Redwire Corporation (NYSE: RDW), a leader in space infrastructure for the next generation space economy, is providing critical navigation components and roll-out solar array (ROSA) technology for NASA’s Double Asteroid Redirection Test (DART) mission, the world’s first planetary defense test mission. The mission is set to launch no earlier than November 23 at 10:20 p.m. PST from Vandenberg Space Force Base in California.
Redwire delivered two Roll-Out Solar Arrays (ROSA) for the DART program through a contract with Johns Hopkins Applied Physics Laboratory (APL). The two solar arrays, which each unfurl to 28 feet when fully deployed, will power the entire spacecraft. The arrays will feature Redwire’s Flexible Array Concentrator Technology (FACT) Solar Power Modules, which use high efficiency SolAero Inverted Metamorphic Module 4J Photovoltaic solar cells, as a Transformational Solar Array demonstration. Redwire also delivered a Digital Sun Sensor system consisting of five Digital Sun Sensor heads and one Digital Sun Sensor electronics processing unit, which will be used for attitude control and fail-safe recovery throughout the mission.
“Redwire is proud to partner with APL and NASA on this historic mission and it’s incredibly exciting to see our technology used to advance Earth’s planetary defense capabilities,” said Andrew Rush, President and COO of Redwire. “As a critical mission partner, we are leveraging our innovative, flight-proven technology to enable truly game-changing missions, like DART, that are expanding our understanding of the solar system and ushering in an exciting new era of exploration.”
DART will be the first demonstration of the kinetic impactor technique to change the motion of an asteroid in space. The DART spacecraft will travel millions of miles to a binary asteroid, Didymos, where it will crash into its moonlet to adjust its speed and trajectory. As humankind’s first planetary defense mission, DART will demonstrate critical technology that could one day be used to protect Earth from a dangerous asteroid or comet.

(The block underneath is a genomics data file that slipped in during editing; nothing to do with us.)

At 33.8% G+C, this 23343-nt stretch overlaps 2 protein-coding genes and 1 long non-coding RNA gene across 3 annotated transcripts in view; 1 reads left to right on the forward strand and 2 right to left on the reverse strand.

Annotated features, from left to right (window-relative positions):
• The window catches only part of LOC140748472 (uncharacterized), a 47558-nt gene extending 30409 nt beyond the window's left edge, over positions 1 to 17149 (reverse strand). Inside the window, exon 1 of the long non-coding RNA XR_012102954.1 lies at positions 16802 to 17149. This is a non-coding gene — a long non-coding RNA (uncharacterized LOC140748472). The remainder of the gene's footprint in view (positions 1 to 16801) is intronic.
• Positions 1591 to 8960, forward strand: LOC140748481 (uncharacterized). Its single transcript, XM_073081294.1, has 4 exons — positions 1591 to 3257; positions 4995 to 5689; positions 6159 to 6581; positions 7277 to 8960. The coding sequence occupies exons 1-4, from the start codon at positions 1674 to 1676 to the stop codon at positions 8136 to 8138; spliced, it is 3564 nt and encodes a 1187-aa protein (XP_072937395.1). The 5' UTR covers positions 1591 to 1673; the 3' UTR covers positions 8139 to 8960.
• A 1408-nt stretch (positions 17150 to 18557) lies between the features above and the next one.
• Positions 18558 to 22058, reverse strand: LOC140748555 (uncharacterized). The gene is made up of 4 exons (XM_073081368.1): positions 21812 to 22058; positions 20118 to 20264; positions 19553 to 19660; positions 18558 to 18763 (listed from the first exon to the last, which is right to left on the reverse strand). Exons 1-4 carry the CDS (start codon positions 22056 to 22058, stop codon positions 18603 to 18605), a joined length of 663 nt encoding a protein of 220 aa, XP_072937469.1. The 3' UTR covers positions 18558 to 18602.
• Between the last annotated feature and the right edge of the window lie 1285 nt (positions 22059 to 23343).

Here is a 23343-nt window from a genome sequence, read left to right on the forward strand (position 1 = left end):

First demonstrated on the International Space Station (ISS) in 2017, Redwire‘s ROSA technology is compact, modular and scalable, making it ideal for use on various spaceflight platforms. In June 2021, two ROSA arrays were successfully installed and deployed on the ISS to provide a critical power boost, and four more arrays under contract with Boeing will be installed over the next two years. Redwire is also producing various modular versions of ROSA for many government and commercial spaceflight applications, including Maxar’s Power and Propulsion Element for NASA’s Gateway program and the Ovzon 3 GEO spacecraft for Maxar’s Legion-class satellites.
Redwire’s Digital Sun Sensor has a rich flight heritage and is valued for its accuracy, durability, and compact and lightweight design. Other missions and spacecraft the Digital Sun Sensors have supported include: Mars Pathfinder, Mars Exploration Rovers A and B, Mars Science Lander Curiosity, Mars 2020 Perseverance, IRIS, and Cassini-Huygens.
Building on decades of flight heritage combined with new space technology, Redwire’s advanced sensors and components are enabling unparalleled navigation and power generation capabilities, providing more flexibility and capability on-orbit with more processing power and smaller form factors.
To learn more about Redwire's involvement in this historic mission, visit www.redwirespace.com.
Redwire Corporation (NYSE: RDW) is a leader in mission critical space solutions and high reliability components for the next generation space economy, with valuable IP for solar power generation and in-space 3D printing and manufacturing. With decades of flight heritage combined with the agile and innovative culture of a commercial space platform, Redwire is uniquely positioned to assist its customers in solving the complex challenges of future space missions. For more information, please visit www.redwirespace.com.